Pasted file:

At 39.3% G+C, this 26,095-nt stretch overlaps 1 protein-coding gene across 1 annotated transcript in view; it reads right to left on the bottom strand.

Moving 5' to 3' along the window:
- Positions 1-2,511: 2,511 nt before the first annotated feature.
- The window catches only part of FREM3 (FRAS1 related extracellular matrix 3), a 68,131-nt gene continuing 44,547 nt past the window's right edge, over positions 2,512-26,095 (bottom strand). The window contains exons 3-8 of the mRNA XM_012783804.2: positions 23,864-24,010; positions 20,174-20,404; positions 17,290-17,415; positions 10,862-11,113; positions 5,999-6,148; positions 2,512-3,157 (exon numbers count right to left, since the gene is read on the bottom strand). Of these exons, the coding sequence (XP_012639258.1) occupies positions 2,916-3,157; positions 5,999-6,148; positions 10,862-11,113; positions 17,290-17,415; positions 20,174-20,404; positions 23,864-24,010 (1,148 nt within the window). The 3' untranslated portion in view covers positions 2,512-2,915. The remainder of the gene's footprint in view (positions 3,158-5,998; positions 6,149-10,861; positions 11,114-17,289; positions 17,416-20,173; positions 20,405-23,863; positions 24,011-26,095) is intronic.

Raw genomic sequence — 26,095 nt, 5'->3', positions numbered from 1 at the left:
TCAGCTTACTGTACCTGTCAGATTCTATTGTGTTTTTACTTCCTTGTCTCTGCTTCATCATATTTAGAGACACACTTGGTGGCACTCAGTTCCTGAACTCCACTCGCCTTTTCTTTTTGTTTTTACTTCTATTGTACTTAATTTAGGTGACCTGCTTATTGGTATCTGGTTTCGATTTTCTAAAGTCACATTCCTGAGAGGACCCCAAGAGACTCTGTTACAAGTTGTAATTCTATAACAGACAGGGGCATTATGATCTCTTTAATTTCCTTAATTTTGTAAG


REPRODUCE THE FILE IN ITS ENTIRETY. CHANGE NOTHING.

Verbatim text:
At 39.3% G+C, this 26,095-nt stretch overlaps 1 protein-coding gene across 1 annotated transcript in view; it reads right to left on the bottom strand.

Moving 5' to 3' along the window:
- Positions 1-2,511: 2,511 nt before the first annotated feature.
- The window catches only part of FREM3 (FRAS1 related extracellular matrix 3), a 68,131-nt gene continuing 44,547 nt past the window's right edge, over positions 2,512-26,095 (bottom strand). The window contains exons 3-8 of the mRNA XM_012783804.2: positions 23,864-24,010; positions 20,174-20,404; positions 17,290-17,415; positions 10,862-11,113; positions 5,999-6,148; positions 2,512-3,157 (exon numbers count right to left, since the gene is read on the bottom strand). Of these exons, the coding sequence (XP_012639258.1) occupies positions 2,916-3,157; positions 5,999-6,148; positions 10,862-11,113; positions 17,290-17,415; positions 20,174-20,404; positions 23,864-24,010 (1,148 nt within the window). The 3' untranslated portion in view covers positions 2,512-2,915. The remainder of the gene's footprint in view (positions 3,158-5,998; positions 6,149-10,861; positions 11,114-17,289; positions 17,416-20,173; positions 20,405-23,863; positions 24,011-26,095) is intronic.

Raw genomic sequence — 26,095 nt, 5'->3', positions numbered from 1 at the left:
TCAGCTTACTGTACCTGTCAGATTCTATTGTGTTTTTACTTCCTTGTCTCTGCTTCATCATATTTAGAGACACACTTGGTGGCACTCAGTTCCTGAACTCCACTCGCCTTTTCTTTTTGTTTTTACTTCTATTGTACTTAATTTAGGTGACCTGCTTATTGGTATCTGGTTTCGATTTTCTAAAGTCACATTCCTGAGAGGACCCCAAGAGACTCTGTTACAAGTTGTAATTCTATAACAGACAGGGGCATTATGATCTCTTTAATTTCCTTAATTTTGTAAG